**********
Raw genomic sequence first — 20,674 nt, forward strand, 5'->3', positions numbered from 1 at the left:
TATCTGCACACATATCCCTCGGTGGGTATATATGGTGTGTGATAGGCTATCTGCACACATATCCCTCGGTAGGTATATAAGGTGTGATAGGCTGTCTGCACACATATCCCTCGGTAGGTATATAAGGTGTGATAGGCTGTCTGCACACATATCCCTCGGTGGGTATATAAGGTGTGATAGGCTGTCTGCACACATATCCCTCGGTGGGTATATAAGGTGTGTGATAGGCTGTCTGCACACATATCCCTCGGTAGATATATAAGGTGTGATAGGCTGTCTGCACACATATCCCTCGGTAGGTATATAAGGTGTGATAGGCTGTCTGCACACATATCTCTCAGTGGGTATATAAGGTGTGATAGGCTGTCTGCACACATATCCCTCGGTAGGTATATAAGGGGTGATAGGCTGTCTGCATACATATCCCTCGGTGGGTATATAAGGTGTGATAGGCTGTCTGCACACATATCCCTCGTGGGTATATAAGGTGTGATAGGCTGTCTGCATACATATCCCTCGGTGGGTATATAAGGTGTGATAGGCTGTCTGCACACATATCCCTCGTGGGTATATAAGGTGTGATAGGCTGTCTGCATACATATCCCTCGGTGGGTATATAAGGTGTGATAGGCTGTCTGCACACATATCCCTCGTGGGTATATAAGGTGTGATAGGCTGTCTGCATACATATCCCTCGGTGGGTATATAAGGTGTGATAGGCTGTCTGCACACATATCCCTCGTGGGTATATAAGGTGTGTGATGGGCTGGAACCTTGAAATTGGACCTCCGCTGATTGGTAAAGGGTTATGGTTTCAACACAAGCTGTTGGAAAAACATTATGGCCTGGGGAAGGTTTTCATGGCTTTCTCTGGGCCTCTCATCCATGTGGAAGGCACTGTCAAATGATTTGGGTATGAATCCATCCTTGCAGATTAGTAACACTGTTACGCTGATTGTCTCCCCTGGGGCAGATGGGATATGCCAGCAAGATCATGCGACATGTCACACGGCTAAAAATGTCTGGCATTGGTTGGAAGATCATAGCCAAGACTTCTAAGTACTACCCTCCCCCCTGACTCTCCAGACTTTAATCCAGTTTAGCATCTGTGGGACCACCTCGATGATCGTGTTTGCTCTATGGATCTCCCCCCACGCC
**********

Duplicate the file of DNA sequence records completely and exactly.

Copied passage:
Raw genomic sequence first — 20,674 nt, forward strand, 5'->3', positions numbered from 1 at the left:
TATCTGCACACATATCCCTCGGTGGGTATATATGGTGTGTGATAGGCTATCTGCACACATATCCCTCGGTAGGTATATAAGGTGTGATAGGCTGTCTGCACACATATCCCTCGGTAGGTATATAAGGTGTGATAGGCTGTCTGCACACATATCCCTCGGTGGGTATATAAGGTGTGATAGGCTGTCTGCACACATATCCCTCGGTGGGTATATAAGGTGTGTGATAGGCTGTCTGCACACATATCCCTCGGTAGATATATAAGGTGTGATAGGCTGTCTGCACACATATCCCTCGGTAGGTATATAAGGTGTGATAGGCTGTCTGCACACATATCTCTCAGTGGGTATATAAGGTGTGATAGGCTGTCTGCACACATATCCCTCGGTAGGTATATAAGGGGTGATAGGCTGTCTGCATACATATCCCTCGGTGGGTATATAAGGTGTGATAGGCTGTCTGCACACATATCCCTCGTGGGTATATAAGGTGTGATAGGCTGTCTGCATACATATCCCTCGGTGGGTATATAAGGTGTGATAGGCTGTCTGCACACATATCCCTCGTGGGTATATAAGGTGTGATAGGCTGTCTGCATACATATCCCTCGGTGGGTATATAAGGTGTGATAGGCTGTCTGCACACATATCCCTCGTGGGTATATAAGGTGTGATAGGCTGTCTGCATACATATCCCTCGGTGGGTATATAAGGTGTGATAGGCTGTCTGCACACATATCCCTCGTGGGTATATAAGGTGTGTGATGGGCTGGAACCTTGAAATTGGACCTCCGCTGATTGGTAAAGGGTTATGGTTTCAACACAAGCTGTTGGAAAAACATTATGGCCTGGGGAAGGTTTTCATGGCTTTCTCTGGGCCTCTCATCCATGTGGAAGGCACTGTCAAATGATTTGGGTATGAATCCATCCTTGCAGATTAGTAACACTGTTACGCTGATTGTCTCCCCTGGGGCAGATGGGATATGCCAGCAAGATCATGCGACATGTCACACGGCTAAAAATGTCTGGCATTGGTTGGAAGATCATAGCCAAGACTTCTAAGTACTACCCTCCCCCCTGACTCTCCAGACTTTAATCCAGTTTAGCATCTGTGGGACCACCTCGATGATCGTGTTTGCTCTATGGATCTCCCCCCACGCC